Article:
Future Words: Commentary by Dr. Larry Burriss

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Larry Burriss, a professor in Middle Tennessee State University's College of Mass Communication and president of the Tennessee Journalism Hall of Fame, welcomes the crowd before the induction ceremonies at the Tennessee Association of Broadcasters conference in Murfreesboro for the Tennessee Journalism Hall of Fame. (MTSU photo by Andrew Oppmann)

By Dr. Larry Burriss

The next time you meet someone, tell them how awful they are, and see what kind of response you get. Probably not a good one.
But the word “awful” used to mean “full of awe.” Someone who was “awful” was worthy of respect. Somehow, the word changed meaning and it is no longer appropriate to use it with you friends.

So, I wonder, in this day of politically correct speech, and an intolerance for perceived intolerance, what is going to happen in 20 or 30 years when someone, somewhere, decides, pretty much on their own, that words and actions perfectly acceptable today are suddenly unacceptable.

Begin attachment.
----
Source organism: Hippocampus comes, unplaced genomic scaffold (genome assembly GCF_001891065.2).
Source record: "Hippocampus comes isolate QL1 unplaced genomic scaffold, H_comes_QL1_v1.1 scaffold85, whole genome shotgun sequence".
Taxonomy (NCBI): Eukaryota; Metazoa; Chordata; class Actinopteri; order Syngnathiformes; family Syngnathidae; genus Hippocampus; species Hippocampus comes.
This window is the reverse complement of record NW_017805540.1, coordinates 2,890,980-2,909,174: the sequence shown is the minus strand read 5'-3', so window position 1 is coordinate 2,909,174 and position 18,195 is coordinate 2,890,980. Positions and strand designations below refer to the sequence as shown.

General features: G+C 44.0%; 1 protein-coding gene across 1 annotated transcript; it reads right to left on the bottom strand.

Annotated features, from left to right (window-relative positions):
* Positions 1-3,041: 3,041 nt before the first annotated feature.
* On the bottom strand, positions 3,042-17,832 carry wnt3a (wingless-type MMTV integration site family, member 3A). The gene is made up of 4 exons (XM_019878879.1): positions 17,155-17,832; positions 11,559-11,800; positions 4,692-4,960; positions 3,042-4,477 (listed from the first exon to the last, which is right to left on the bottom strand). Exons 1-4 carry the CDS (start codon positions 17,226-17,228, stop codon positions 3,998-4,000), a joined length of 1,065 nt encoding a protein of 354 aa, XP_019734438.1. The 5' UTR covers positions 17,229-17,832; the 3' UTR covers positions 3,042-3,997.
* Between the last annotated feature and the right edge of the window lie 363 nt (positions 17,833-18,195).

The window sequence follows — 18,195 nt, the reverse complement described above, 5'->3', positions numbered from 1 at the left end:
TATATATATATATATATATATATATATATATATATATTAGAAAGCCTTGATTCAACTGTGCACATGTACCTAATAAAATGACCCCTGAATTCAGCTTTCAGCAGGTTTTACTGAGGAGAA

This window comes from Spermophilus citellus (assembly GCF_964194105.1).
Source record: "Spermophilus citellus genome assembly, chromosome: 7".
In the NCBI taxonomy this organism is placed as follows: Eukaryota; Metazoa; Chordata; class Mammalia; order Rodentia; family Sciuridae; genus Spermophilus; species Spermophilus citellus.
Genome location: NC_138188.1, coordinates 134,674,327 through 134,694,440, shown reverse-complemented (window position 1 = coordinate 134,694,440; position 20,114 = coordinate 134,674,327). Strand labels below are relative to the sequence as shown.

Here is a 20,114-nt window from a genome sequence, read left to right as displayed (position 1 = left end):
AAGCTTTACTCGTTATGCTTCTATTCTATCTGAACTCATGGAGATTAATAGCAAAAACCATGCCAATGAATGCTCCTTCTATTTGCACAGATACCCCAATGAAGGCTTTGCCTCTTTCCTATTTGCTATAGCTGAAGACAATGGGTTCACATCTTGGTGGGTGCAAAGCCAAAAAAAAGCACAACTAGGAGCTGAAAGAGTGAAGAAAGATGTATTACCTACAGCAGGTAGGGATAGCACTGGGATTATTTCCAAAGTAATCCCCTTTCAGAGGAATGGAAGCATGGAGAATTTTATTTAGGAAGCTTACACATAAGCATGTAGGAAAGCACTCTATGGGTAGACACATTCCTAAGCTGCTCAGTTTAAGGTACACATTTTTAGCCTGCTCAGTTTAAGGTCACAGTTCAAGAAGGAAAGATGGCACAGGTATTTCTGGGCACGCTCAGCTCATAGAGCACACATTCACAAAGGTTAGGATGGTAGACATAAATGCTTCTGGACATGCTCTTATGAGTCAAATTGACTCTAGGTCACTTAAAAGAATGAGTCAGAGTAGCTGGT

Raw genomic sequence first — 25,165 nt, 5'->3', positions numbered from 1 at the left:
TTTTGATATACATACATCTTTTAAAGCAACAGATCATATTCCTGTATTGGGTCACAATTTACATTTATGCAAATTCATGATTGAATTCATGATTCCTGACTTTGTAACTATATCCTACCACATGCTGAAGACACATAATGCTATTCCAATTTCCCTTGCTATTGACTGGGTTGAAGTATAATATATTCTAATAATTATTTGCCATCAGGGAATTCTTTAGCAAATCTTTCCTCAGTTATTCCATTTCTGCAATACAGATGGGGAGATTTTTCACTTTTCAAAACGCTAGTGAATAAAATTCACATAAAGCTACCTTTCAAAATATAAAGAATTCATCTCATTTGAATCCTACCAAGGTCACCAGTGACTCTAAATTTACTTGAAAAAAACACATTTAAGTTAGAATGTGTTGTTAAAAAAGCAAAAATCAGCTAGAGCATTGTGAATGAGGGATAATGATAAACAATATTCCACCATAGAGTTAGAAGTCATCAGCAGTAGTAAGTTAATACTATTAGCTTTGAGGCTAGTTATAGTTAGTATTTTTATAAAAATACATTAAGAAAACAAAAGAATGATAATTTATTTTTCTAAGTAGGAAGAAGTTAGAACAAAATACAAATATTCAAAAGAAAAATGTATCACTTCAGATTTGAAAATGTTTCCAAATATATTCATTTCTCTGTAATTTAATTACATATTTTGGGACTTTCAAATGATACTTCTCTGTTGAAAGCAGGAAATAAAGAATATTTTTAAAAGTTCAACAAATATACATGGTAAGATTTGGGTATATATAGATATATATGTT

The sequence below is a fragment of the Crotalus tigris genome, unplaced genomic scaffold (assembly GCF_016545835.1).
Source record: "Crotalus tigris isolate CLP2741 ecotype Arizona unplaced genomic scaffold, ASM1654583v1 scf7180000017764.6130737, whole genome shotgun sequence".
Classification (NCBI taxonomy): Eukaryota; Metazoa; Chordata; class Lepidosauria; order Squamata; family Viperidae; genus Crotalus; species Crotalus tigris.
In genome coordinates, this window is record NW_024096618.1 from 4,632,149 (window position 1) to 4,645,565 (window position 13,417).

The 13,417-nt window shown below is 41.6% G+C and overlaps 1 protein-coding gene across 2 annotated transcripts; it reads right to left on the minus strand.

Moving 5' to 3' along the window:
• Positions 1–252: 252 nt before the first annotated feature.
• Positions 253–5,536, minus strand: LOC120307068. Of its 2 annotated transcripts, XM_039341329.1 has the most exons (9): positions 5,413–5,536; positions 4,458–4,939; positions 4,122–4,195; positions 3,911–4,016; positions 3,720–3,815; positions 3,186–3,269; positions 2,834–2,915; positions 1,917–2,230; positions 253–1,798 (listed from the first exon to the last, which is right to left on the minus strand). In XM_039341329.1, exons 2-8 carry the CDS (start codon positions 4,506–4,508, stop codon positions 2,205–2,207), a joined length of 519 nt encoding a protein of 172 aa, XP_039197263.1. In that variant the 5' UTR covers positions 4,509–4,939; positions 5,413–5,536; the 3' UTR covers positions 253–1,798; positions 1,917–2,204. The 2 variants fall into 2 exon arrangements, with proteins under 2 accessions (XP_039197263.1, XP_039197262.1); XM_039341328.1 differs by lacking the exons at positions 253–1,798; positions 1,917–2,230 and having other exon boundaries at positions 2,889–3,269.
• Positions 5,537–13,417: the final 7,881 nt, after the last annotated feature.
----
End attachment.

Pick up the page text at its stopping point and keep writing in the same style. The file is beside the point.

Let’s say it is the year 2050, and there is a school named for you, or a road named in your honor, or a statue erected for your outstanding deeds and accomplishments. But then, someone, somewhere, decides a perfectly appropriate word or action is no longer appropriate, and then applies 2050 standards to today’s words or actions.
I imagine there will be loud and vocal calls to rename the school or road or take down the statue.
The United States has rules against what are called “ex post facto” laws, which means you can’t pass a law today criminalizing something that was legal yesterday.
Maybe the same rule ought to apply to speech: you shouldn’t be able to all of a sudden decide to punish someone because a particular word or phrase is somehow no longer acceptable, for no other reason than someone decides they don’t like it.
William Shakespeare wrote the evil men do lives after them, while the good is often buried with their bones. But he also said mercy blesses both the giver and the receiver.
I have to wonder, if mercy is so lacking today, what will mercy be like 20 or 30 years from now.
I’m Larry Burriss.

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